I love nothing better than a mystery set in New York City. When I decided to try my hand at writing one, I didn't know whodunnit, but I knew this: it happened "only in New York, kids, only in New York", to steal New York Post gossip columnist Liz Smith's tag line.
I like my mysteries soft-boiled, therefore I'm particularly fond of Lawrence Block's "Burglar" series, which features Mrs Rhodenbarr's son Bernie, a book-loving burglar who's always breaking and entering and almost immediately tripping over a corpse and then being picked up by Detective Ray Kirschmann and dragged down to the station for questioning. Upon release he runs around the city doing more breaking and entering in order to clear his not-so-great name.
For me, Lawrence Block and his co-conspirator Donald Westlake are the masters of the New York City crime caper. But you've already read all the Burglar novels and the short stories too, haven't you? And you're read Donald Westlake's entire oeuvre as well. What haven't you read?
If you missed the 90s (does anyone miss the 90s?) then maybe you missed Marissa Piesman's Nina Fischmann mysteries, starring the Upper West Side, Jewish mothers, and real estate intrigue, back in the days when not just the 1% could afford housing in that neighborhood. According to this 1993 interview in the New York Times, Marissa wrote those during her subway commute!
Even by the time I moved to New York City, in the late 90s, mere mortals could still afford a one bedroom basement apartment in Greenwich Village. New York was long past its 1975 nadir of broke and broken down. The crack epidemic was over; the graffiti was mostly gone from the subway and the parks were relatively free of muggers and junkies.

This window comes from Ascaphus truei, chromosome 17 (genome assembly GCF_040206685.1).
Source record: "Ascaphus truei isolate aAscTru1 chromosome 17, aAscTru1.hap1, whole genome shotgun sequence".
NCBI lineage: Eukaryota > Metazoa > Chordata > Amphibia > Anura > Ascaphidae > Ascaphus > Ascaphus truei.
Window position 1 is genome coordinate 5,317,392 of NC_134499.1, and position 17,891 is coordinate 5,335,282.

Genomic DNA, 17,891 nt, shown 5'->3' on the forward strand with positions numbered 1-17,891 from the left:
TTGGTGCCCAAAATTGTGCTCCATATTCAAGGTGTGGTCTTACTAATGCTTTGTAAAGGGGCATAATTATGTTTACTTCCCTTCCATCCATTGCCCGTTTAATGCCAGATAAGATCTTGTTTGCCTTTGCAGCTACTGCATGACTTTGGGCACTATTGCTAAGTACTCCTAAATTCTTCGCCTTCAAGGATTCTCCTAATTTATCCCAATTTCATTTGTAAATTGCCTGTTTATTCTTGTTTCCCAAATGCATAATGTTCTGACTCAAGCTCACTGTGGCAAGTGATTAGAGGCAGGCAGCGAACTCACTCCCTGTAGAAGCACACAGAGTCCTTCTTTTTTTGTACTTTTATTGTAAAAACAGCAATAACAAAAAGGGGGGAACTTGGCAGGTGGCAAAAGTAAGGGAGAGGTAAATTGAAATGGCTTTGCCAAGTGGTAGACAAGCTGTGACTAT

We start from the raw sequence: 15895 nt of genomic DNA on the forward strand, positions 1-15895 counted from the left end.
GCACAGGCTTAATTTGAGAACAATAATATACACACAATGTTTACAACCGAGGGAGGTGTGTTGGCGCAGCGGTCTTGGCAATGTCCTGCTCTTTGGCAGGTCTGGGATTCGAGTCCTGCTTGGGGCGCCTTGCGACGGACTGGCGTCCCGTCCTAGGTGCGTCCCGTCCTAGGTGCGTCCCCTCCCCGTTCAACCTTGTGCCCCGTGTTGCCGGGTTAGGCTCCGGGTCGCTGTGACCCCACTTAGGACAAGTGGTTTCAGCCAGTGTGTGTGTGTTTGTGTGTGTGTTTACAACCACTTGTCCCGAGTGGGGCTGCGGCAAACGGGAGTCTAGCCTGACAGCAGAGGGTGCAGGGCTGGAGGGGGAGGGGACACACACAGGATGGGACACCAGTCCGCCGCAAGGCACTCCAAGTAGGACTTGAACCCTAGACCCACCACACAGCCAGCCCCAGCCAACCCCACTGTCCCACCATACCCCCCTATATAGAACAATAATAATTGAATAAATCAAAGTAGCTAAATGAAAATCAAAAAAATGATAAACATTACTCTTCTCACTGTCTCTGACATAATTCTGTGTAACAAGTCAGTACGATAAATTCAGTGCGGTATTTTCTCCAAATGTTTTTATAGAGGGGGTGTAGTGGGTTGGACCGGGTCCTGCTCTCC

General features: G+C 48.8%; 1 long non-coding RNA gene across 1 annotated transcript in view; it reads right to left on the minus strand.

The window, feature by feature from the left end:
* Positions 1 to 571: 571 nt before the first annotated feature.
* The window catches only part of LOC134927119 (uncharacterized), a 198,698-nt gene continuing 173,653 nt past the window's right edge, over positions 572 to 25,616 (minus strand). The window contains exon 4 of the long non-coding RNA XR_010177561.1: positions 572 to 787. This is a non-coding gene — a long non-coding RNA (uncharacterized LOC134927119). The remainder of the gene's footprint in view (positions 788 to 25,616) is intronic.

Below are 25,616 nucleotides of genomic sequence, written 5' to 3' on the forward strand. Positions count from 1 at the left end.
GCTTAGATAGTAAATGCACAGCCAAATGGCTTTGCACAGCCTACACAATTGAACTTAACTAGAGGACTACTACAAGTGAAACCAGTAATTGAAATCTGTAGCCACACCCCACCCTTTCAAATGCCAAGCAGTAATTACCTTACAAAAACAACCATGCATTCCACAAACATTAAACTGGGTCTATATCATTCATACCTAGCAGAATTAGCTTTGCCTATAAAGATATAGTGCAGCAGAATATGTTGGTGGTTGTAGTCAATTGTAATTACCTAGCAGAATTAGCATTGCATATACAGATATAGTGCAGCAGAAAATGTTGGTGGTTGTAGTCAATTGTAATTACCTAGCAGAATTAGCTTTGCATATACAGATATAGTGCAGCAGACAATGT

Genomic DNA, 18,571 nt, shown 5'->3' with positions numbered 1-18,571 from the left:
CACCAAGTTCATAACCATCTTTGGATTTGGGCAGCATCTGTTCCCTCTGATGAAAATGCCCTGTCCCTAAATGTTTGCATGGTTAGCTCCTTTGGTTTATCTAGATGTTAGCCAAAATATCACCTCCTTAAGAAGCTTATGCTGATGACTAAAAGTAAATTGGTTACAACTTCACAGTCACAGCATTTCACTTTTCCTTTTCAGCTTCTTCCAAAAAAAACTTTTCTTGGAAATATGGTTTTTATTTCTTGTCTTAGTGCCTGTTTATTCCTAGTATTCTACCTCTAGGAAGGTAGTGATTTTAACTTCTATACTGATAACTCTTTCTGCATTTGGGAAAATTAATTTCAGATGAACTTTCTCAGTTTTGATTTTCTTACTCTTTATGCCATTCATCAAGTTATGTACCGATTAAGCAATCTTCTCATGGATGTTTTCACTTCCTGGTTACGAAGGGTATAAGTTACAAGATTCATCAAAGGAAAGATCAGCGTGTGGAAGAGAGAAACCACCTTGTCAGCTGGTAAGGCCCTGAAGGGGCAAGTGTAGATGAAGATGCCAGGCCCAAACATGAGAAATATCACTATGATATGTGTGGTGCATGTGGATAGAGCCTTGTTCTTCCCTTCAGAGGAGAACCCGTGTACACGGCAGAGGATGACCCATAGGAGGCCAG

Last week I found a series written around that time and around my neighborhood: Barbara Jaye Wilson's "Brenda Midnight" series. Brenda runs a hat shop in the East Village. Her novel "Accessory to Murder" is intelligent fun and totally spot on. Wilson knows her way around both the East and West Village and the Meatpacking district too. I don't know whether or not Barbara Jaye Wilson is related to Barbara Feinman,whose hat shop "Barbara Feinman Millinery" on East Seventh Street opened in 1998 and is still in business - go Babs! I do know that I read "Accessory to Murder" in one sitting and laughed out loud throughout.
The more things change, the more they stay the same. "There goes the neighborhood" has been the refrain of New York city leaseholders, ever since Edith Wharton ran down the interior decorating choices of the super-rich of 1898 in "Custom of the Country". Going but never gone - "there's life in the old girl yet", as Mehitabel used to say, and there's plenty of Mehitabel's left in the neighborhood (as well as a few cockroaches, literary and otherwise). Good news for me: I've got novels to write and a bad imagination, but all I need to do is walk around with my eyes and ears open. For my first novel "Poetic Justice", I came up with the tag line:
"Once you've made it in Manhattan, why would you be caught dead in Staten Island?"
Once you've made it in New York, they say, the next move is to say "Goodbye to all that." That'll be the day!
Note from Marilyn:
I've only been to New York City one, enjoyed it, but no way would I ever live there. Probably a good thing we don't all feel like Mitzi or that place would be more crowded than it already is.